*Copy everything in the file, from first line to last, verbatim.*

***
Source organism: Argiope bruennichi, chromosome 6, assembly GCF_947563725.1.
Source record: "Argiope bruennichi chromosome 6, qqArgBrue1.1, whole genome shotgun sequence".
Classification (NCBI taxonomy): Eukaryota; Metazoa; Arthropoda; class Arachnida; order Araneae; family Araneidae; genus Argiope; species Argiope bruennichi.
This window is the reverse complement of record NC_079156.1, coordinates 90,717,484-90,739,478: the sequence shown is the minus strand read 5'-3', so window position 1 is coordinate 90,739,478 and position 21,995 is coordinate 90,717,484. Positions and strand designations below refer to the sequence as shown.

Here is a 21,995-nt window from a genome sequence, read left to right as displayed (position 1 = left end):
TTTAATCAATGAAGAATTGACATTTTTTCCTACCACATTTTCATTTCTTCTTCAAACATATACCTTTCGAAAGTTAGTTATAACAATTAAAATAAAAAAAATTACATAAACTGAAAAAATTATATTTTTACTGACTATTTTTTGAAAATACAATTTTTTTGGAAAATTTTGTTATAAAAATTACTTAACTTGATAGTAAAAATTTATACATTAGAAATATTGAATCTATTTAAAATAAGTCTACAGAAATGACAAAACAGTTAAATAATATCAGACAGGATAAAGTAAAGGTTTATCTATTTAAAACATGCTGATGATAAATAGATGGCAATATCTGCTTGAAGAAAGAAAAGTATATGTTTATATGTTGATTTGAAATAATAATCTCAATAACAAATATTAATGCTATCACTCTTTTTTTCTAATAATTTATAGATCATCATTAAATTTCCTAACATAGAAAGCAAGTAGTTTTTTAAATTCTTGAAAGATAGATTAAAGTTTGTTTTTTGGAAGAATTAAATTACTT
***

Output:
Source organism: Argiope bruennichi, chromosome 6, assembly GCF_947563725.1.
Source record: "Argiope bruennichi chromosome 6, qqArgBrue1.1, whole genome shotgun sequence".
Classification (NCBI taxonomy): Eukaryota; Metazoa; Arthropoda; class Arachnida; order Araneae; family Araneidae; genus Argiope; species Argiope bruennichi.
This window is the reverse complement of record NC_079156.1, coordinates 90,717,484-90,739,478: the sequence shown is the minus strand read 5'-3', so window position 1 is coordinate 90,739,478 and position 21,995 is coordinate 90,717,484. Positions and strand designations below refer to the sequence as shown.

Here is a 21,995-nt window from a genome sequence, read left to right as displayed (position 1 = left end):
TTTAATCAATGAAGAATTGACATTTTTTCCTACCACATTTTCATTTCTTCTTCAAACATATACCTTTCGAAAGTTAGTTATAACAATTAAAATAAAAAAAATTACATAAACTGAAAAAATTATATTTTTACTGACTATTTTTTGAAAATACAATTTTTTTGGAAAATTTTGTTATAAAAATTACTTAACTTGATAGTAAAAATTTATACATTAGAAATATTGAATCTATTTAAAATAAGTCTACAGAAATGACAAAACAGTTAAATAATATCAGACAGGATAAAGTAAAGGTTTATCTATTTAAAACATGCTGATGATAAATAGATGGCAATATCTGCTTGAAGAAAGAAAAGTATATGTTTATATGTTGATTTGAAATAATAATCTCAATAACAAATATTAATGCTATCACTCTTTTTTTCTAATAATTTATAGATCATCATTAAATTTCCTAACATAGAAAGCAAGTAGTTTTTTAAATTCTTGAAAGATAGATTAAAGTTTGTTTTTTGGAAGAATTAAATTACTT